Two Tennessee blokes use default ATM codes to steal over $400,000
Khaled Abdel Fattah, a man based in Tennessee has been arrested for withdrawing money using his debit card. The problem? He re-programmed the ATMs to dispense $20 dollar bills instead of $1 ones. He had taken help of his accomplice Chris Folad, and both of them from Tennessee, United States withdrew more than $400,000 from the ATMS around Nashville.
Former employee goes rogue
When a small-time Tennessee restaurateur named Khaled Abdel Fattah was running short of cash he went to an ATM machine. Actually, according to federal prosecutors, he went to a lot of them. Over 18 months, he visited a slew of small kiosk ATMs around Nashville and withdrew a total of more than $400,000 in 20-dollar bills.These two individuals managed to hack and reprogram the ATMs using just the keypad. These ATMs in question have an operator mode, using which a lot of variables of the machine can be managed and set to default mode. Most ATMs secure this mode by using a secret passcode. Fattah, being a former bank employee, knew this code and abused it to hack into the machines. Once hacked into the system, they reprogrammed the machine to think it was dispensing $1 bills when it reality it was dispensing $20 dollar bills. Once withdrawn, they programmed the machine back so that their little exercise wasn’t detected.
The hack shows how little details can be misused. Vulnerabilities in the most popular machines made by Tranax Technologies and Trident were showcased in a now-legendary “ATM jackpotting” demonstration delivered by security researcher Barnaby Jack at the Black Hat conference in 2010. Jack (who died last year) showed that the Tranax machines could be hacked into and reprogrammed remotely over dial-up, and the Trident ATMs could be physically opened and then reprogrammed through a USB port. The companies responded to Jacks’ research by closing those holes.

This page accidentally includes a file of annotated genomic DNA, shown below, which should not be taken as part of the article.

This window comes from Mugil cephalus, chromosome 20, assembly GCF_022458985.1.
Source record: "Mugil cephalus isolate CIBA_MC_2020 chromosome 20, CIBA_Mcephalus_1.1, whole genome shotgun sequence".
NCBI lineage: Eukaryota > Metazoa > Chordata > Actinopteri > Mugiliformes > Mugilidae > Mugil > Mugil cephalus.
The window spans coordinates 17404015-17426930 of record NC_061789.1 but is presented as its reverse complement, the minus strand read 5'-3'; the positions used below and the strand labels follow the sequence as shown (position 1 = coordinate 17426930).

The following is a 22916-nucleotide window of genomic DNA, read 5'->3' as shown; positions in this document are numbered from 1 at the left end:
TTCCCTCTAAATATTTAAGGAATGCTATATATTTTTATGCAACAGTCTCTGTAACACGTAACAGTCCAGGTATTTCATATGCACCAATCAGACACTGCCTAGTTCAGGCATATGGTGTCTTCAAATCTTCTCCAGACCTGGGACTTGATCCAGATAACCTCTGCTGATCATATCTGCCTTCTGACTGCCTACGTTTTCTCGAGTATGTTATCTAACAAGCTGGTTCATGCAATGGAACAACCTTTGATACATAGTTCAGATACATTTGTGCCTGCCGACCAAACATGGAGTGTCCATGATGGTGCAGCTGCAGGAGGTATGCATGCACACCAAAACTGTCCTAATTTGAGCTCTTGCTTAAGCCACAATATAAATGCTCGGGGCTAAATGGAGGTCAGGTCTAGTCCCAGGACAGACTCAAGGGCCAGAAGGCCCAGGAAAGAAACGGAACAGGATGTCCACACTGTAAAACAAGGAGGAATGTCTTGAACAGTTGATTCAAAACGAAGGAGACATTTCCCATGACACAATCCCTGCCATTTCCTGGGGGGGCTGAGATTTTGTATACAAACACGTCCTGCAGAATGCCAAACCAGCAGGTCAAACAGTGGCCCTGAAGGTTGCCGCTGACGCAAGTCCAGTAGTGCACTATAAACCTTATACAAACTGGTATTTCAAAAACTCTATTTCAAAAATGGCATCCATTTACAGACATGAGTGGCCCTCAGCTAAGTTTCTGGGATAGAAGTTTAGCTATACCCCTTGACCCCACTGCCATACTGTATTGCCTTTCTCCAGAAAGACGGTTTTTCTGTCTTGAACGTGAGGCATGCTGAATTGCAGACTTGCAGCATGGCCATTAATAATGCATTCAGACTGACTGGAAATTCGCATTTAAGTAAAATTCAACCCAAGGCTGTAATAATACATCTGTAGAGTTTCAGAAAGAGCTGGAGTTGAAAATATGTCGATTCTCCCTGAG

Fattah along with his friend Folad have been carrying out this scam since January 2009. Together, they have allegedly withdrawn $400,000- money which the government now hopes to recover from them. They repeated this scam across most of the ATMs in the city of Nashville. When contacted, Folad referred inquiries to his attorney. “Unfortunately, I am not in a position to discuss anything at the moment,” Folad said in an e-mail. His lawyer also declined to comment. Fattah, who now owns a well-reviewed restaurant in Nashville, didn’t return phone calls about the October 22 indictment.
The government says the men made a few mistakes in the thefts, including being captured on surveillance video while making withdrawals, and, of course, using debit cards issued under their real names. The amount of money taken in Nashville—$400,000—is unusually high, but plenty of other thieves have pulled the same currency-switching scam with more modest returns, and without Fattah’s inside knowledge. Most don’t make the mistake of using their own debit cards, opting instead to buy a prepaid debit card, the kind anyone can pick up at a Walgreens or any such outlets.
Around 2005, crooks discovered that the default factory-set master passcodes for the Tranax and Trident ATMs were printed right in the service manuals, which were readily available online. Triton’s master passcode was “123456.” This was used by many cybercriminals to loot the Tranax and Trident ATMs then.
The manuals urged machine owners to immediately change the passcodes from the defaults, but many of the small business owners who favor the inexpensive, pedestal-sized machines never made the change. That led to an uncommon phenomenon in the world of cybercrime: hacking as a street crime. After spreading quietly for at least 18 months, the scheme went viral in 2006 when a man was caught on a surveillance tape looting an ATM at a Virginia gas station. The well known TV broadcaster CNN ran the video in 2006, and the truth of the default passcodes surfaced.
Both Tranax and Triton immediately changed their programs to enforce that administrators changed the default codes when the machines are deployed, but machines still exist, that are deployed before this change was made and are still vulnerable with banks not bothering to make any effort at all. “Nobody likes talking about fraud, especially when it’s against them,” Tente says. “Independent operators and financial institutions are very tight lipped about this sort of thing.”
But there’s some evidence that operator passcodes are still an issue, he notes. Last June, two 14-year-old boys in Winnipeg followed internet instructions to gain operator access to a Bank of Montreal ATM at a grocery store, successfully guessing the six digit master passcode. The boys immediately notified the bank, which changed the code.